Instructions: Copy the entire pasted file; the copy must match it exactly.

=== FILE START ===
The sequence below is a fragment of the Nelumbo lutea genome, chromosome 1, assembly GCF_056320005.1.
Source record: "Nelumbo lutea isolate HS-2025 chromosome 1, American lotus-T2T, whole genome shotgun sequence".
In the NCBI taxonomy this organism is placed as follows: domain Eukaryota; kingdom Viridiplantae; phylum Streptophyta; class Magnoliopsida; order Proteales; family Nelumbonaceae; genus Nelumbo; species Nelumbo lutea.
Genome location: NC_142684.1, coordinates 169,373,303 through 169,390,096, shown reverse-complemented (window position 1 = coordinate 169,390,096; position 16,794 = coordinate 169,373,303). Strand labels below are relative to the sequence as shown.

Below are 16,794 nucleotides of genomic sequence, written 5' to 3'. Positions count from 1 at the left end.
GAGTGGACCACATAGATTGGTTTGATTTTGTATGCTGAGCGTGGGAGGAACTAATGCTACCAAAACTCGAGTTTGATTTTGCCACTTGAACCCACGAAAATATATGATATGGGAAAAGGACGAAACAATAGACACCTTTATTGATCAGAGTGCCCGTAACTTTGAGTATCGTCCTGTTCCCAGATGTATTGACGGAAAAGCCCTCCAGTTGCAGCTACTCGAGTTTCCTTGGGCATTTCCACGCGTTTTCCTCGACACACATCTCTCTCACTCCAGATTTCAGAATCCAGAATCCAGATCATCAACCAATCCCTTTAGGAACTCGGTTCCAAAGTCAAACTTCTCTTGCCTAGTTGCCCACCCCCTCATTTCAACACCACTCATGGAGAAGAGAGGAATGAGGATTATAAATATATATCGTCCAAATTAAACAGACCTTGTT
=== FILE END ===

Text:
The sequence below is a fragment of the Nelumbo lutea genome, chromosome 1, assembly GCF_056320005.1.
Source record: "Nelumbo lutea isolate HS-2025 chromosome 1, American lotus-T2T, whole genome shotgun sequence".
In the NCBI taxonomy this organism is placed as follows: domain Eukaryota; kingdom Viridiplantae; phylum Streptophyta; class Magnoliopsida; order Proteales; family Nelumbonaceae; genus Nelumbo; species Nelumbo lutea.
Genome location: NC_142684.1, coordinates 169,373,303 through 169,390,096, shown reverse-complemented (window position 1 = coordinate 169,390,096; position 16,794 = coordinate 169,373,303). Strand labels below are relative to the sequence as shown.

Below are 16,794 nucleotides of genomic sequence, written 5' to 3'. Positions count from 1 at the left end.
GAGTGGACCACATAGATTGGTTTGATTTTGTATGCTGAGCGTGGGAGGAACTAATGCTACCAAAACTCGAGTTTGATTTTGCCACTTGAACCCACGAAAATATATGATATGGGAAAAGGACGAAACAATAGACACCTTTATTGATCAGAGTGCCCGTAACTTTGAGTATCGTCCTGTTCCCAGATGTATTGACGGAAAAGCCCTCCAGTTGCAGCTACTCGAGTTTCCTTGGGCATTTCCACGCGTTTTCCTCGACACACATCTCTCTCACTCCAGATTTCAGAATCCAGAATCCAGATCATCAACCAATCCCTTTAGGAACTCGGTTCCAAAGTCAAACTTCTCTTGCCTAGTTGCCCACCCCCTCATTTCAACACCACTCATGGAGAAGAGAGGAATGAGGATTATAAATATATATCGTCCAAATTAAACAGACCTTGTT